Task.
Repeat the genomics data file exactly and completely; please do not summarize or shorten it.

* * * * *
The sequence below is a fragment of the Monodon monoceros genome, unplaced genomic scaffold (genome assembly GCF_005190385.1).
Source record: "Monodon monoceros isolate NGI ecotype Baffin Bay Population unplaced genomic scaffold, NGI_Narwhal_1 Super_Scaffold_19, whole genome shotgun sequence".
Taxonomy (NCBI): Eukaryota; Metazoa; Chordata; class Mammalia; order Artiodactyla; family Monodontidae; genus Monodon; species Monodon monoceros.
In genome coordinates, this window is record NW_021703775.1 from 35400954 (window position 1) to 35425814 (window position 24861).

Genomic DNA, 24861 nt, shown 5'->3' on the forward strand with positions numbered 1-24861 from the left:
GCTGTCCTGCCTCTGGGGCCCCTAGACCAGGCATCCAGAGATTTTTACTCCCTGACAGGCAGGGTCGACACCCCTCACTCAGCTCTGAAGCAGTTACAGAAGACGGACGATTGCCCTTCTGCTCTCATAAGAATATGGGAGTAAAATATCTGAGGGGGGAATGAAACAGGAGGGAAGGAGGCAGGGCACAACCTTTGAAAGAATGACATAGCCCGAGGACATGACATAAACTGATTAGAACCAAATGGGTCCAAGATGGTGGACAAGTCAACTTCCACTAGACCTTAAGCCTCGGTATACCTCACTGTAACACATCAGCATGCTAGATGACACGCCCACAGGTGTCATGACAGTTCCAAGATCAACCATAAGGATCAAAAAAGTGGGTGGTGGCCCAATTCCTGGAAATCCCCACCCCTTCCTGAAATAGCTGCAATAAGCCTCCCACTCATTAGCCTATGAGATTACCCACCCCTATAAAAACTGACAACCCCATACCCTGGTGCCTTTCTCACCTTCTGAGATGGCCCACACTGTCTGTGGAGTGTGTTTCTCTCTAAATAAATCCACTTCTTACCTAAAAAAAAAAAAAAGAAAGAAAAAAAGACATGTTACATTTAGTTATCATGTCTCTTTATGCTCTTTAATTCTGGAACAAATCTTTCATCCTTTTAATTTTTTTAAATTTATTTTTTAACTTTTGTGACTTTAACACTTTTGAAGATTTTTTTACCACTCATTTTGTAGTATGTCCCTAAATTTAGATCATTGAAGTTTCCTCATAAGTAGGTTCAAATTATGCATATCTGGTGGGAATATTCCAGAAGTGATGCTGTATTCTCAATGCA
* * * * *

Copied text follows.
The sequence below is a fragment of the Monodon monoceros genome, unplaced genomic scaffold (genome assembly GCF_005190385.1).
Source record: "Monodon monoceros isolate NGI ecotype Baffin Bay Population unplaced genomic scaffold, NGI_Narwhal_1 Super_Scaffold_19, whole genome shotgun sequence".
Taxonomy (NCBI): Eukaryota; Metazoa; Chordata; class Mammalia; order Artiodactyla; family Monodontidae; genus Monodon; species Monodon monoceros.
In genome coordinates, this window is record NW_021703775.1 from 35400954 (window position 1) to 35425814 (window position 24861).

Genomic DNA, 24861 nt, shown 5'->3' on the forward strand with positions numbered 1-24861 from the left:
GCTGTCCTGCCTCTGGGGCCCCTAGACCAGGCATCCAGAGATTTTTACTCCCTGACAGGCAGGGTCGACACCCCTCACTCAGCTCTGAAGCAGTTACAGAAGACGGACGATTGCCCTTCTGCTCTCATAAGAATATGGGAGTAAAATATCTGAGGGGGGAATGAAACAGGAGGGAAGGAGGCAGGGCACAACCTTTGAAAGAATGACATAGCCCGAGGACATGACATAAACTGATTAGAACCAAATGGGTCCAAGATGGTGGACAAGTCAACTTCCACTAGACCTTAAGCCTCGGTATACCTCACTGTAACACATCAGCATGCTAGATGACACGCCCACAGGTGTCATGACAGTTCCAAGATCAACCATAAGGATCAAAAAAGTGGGTGGTGGCCCAATTCCTGGAAATCCCCACCCCTTCCTGAAATAGCTGCAATAAGCCTCCCACTCATTAGCCTATGAGATTACCCACCCCTATAAAAACTGACAACCCCATACCCTGGTGCCTTTCTCACCTTCTGAGATGGCCCACACTGTCTGTGGAGTGTGTTTCTCTCTAAATAAATCCACTTCTTACCTAAAAAAAAAAAAAAGAAAGAAAAAAAGACATGTTACATTTAGTTATCATGTCTCTTTATGCTCTTTAATTCTGGAACAAATCTTTCATCCTTTTAATTTTTTTAAATTTATTTTTTAACTTTTGTGACTTTAACACTTTTGAAGATTTTTTTACCACTCATTTTGTAGTATGTCCCTAAATTTAGATCATTGAAGTTTCCTCATAAGTAGGTTCAAATTATGCATATCTGGTGGGAATATTCCAGAAGTGATGCTGTATTCTCAATGCA